Elements of an Effective Presentation

Effectiveness is defined as the degree to which you are able to reach a desired outcome. When it comes to presentations we must become masters of effectiveness, because in the words of Eminem “you only get one shot.” As funny as it may sound to say those words out loud, they really do ring true when it comes to presentations.

According to a study completed by Maureen Murphy at University of North Texas the ideal length of an effective presentation is just 20 minutes. Maureen Murphy tested this idea in an experiment. She had adults attending a 60-minute presentation at work and tested to see the difference in memory and reaction to the same talk given in one 60-minute-long presentation, versus a presentation that had 20-minute segments with short breaks in between. What Dr. Murphy found was that the people enjoyed the 20-minute chunked presentations more, learned more information immediately after, and retained more information a month later.

What that means for us as presenters is that we only have 20 minutes at a time to capitalize on our audience, we better make it the most effective 20 minutes we can. If we want to master effectiveness there are three elements every presentation must contain.

Start with an engaging opener.
According to Princeton psychologists Janine Willis and Alexander Todorov found that all it takes is a fraction of a second for a person to make a first impression judgement about a stranger, they also found that longer exposure does not necessarily result in a change of that impression. I know that may be a startling statistic, but it is important that we understand the first few minutes of our presentation are vital.

As presenters we must use our opening minutes to build rapport with our audience, connect with their emotions, and humanize ourselves. It is also important to remember to smile. If people are making a judgement about us in the first few seconds we want our body language to communicate warmth, not nerves, or anxiety. Because remember it takes a lot of work to unravel a bad first impression.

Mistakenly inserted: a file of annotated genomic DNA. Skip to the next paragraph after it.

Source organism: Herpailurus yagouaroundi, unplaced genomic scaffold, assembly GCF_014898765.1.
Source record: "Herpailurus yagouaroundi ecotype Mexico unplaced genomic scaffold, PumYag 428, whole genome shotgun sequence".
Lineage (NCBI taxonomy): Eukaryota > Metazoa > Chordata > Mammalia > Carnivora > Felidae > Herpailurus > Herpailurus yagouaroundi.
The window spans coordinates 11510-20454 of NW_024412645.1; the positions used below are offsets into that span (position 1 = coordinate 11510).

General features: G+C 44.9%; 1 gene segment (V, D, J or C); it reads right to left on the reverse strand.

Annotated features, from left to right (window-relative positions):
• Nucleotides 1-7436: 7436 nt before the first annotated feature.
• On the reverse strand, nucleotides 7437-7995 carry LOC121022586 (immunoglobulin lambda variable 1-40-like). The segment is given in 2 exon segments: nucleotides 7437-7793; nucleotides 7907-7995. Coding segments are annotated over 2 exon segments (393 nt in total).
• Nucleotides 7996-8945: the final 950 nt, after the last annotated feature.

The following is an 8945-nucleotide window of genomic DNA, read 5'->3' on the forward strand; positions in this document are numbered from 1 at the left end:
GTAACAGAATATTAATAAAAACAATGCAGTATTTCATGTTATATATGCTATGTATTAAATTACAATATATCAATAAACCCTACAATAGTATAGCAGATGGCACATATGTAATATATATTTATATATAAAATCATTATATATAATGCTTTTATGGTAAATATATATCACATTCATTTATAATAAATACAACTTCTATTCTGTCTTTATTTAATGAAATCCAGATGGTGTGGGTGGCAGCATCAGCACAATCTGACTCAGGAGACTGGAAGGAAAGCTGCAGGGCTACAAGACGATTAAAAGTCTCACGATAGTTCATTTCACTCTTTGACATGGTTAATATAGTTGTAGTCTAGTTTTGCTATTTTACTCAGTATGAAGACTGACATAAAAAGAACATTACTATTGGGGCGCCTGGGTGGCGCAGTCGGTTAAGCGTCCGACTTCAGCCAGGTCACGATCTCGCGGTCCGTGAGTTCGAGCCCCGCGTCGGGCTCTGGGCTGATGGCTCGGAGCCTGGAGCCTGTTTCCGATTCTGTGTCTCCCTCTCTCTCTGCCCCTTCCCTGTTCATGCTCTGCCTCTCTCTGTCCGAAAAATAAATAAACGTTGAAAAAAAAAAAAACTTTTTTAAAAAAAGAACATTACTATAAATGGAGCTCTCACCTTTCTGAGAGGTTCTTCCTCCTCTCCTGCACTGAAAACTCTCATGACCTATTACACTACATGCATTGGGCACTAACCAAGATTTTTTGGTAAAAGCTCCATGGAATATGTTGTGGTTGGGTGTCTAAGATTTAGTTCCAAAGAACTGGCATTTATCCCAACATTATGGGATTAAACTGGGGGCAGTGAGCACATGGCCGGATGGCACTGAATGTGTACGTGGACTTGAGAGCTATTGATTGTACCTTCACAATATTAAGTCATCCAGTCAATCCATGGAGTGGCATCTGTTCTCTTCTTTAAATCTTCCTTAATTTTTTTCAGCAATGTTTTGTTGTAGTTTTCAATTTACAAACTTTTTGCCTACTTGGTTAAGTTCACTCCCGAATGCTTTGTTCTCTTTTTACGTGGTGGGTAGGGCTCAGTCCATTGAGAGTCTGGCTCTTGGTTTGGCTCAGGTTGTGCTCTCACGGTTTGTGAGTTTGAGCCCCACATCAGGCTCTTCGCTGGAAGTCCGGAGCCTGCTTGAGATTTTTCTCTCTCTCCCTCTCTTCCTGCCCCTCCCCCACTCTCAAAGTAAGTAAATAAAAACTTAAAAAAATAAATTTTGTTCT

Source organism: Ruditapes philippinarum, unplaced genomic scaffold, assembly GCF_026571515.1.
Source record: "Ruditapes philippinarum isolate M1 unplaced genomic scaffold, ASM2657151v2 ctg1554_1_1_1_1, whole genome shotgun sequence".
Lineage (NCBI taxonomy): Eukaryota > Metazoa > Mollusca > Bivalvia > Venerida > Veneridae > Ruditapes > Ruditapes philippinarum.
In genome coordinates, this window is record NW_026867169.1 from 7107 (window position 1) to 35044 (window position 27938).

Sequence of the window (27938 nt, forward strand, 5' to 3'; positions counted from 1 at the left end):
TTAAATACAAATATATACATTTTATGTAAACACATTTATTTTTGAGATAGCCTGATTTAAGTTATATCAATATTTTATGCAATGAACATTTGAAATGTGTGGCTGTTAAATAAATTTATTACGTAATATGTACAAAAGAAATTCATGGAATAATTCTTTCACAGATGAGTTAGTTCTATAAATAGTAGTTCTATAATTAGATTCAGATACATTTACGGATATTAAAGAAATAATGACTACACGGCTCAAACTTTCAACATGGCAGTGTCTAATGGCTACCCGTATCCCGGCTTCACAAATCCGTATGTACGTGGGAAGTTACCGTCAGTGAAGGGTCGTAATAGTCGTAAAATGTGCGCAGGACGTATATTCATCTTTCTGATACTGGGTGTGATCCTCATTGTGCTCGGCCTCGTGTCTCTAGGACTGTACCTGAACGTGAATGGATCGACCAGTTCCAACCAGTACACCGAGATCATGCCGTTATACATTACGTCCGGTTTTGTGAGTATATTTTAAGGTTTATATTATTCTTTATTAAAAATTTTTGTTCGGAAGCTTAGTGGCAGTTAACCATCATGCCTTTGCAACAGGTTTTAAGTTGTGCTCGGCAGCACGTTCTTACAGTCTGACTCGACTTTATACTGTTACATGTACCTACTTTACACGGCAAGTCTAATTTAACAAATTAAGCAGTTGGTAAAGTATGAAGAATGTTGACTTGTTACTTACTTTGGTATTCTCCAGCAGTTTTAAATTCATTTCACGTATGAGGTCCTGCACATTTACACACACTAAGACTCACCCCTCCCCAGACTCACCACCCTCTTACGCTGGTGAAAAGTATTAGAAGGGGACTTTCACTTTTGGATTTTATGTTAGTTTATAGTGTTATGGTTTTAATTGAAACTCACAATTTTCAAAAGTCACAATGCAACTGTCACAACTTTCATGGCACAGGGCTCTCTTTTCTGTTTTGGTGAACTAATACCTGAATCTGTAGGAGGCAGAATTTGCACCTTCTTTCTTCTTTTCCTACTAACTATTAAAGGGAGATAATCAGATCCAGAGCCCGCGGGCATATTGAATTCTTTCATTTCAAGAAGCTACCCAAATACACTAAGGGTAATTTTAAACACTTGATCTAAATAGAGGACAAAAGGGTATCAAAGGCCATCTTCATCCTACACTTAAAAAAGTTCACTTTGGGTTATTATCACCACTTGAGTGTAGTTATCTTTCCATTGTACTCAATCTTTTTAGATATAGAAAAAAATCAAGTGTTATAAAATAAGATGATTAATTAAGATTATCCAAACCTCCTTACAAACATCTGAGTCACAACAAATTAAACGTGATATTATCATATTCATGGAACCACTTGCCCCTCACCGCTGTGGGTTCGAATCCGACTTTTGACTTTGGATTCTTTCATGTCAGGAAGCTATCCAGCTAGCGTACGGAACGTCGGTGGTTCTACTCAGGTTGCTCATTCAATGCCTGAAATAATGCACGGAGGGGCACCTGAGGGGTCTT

Use inspiring stories the illustrate our content.
At Ethos3 we have talked a lot about the importance of stories. We have shared statistics, like stories result in a 26% increase in information retention. However, if we want to be effective in our presentations just telling stories is not enough. Our stories must illustrate our content. It is not enough to have our audience laughing and connecting with us on a human level if we never bring the story back around to the point.

I see this mistake often in young presenters. They tell a great story, they draw the audience in to the moment, and then they move on to their next point leaving the entire room confused as to why they spent the last 5 minutes hearing about the presenters grandchild. Don’t make that mistake, always begin crafting your story with the end in mind. That way you will land the plane and connect the dots for your audience creating not just inspiring but effective stories.

Finish with a clear call to action.
I still remember high school assembly after high school assembly filled with motivational speeches, a room full of mildly engaged adolescents, squirming around on uncomfortable bleachers. I remember the feeling of pain as I tried to get comfortable, the smell of the 9th grade boys’ body spray, and the thought that I hope this finishes early so I can be first in line at lunch. What I don’t remember is the point. What exactly were they trying to get us to do?

Call to actions are an integral part of every presentation. They are the piece that motivates people to do something about what they have just heard. Whether you are making a sales pitch, teaching a lecture, or motivating a room filled with pre-teens this principle is the same. If we want our presentations to be effective we must give our audience a clear call to action. We must invite them into a next step. If we miss this step the entire presentation will have missed the mark. Don’t chicken out, don’t shy away. Be confident in the call and make the ask.

Effectiveness is something we all strive for. If we are unable to be effective there is no real point to presenting in first place. If you are interested in making your presentations more effective be sure to sign up for the presentation mentor online course, this course will help you create outstanding presentations that not only wow your audience but move them into something new. Sign up online at PresentationMentor.com.

The post Elements of an Effective Presentation appeared first on Presentation Mentor.

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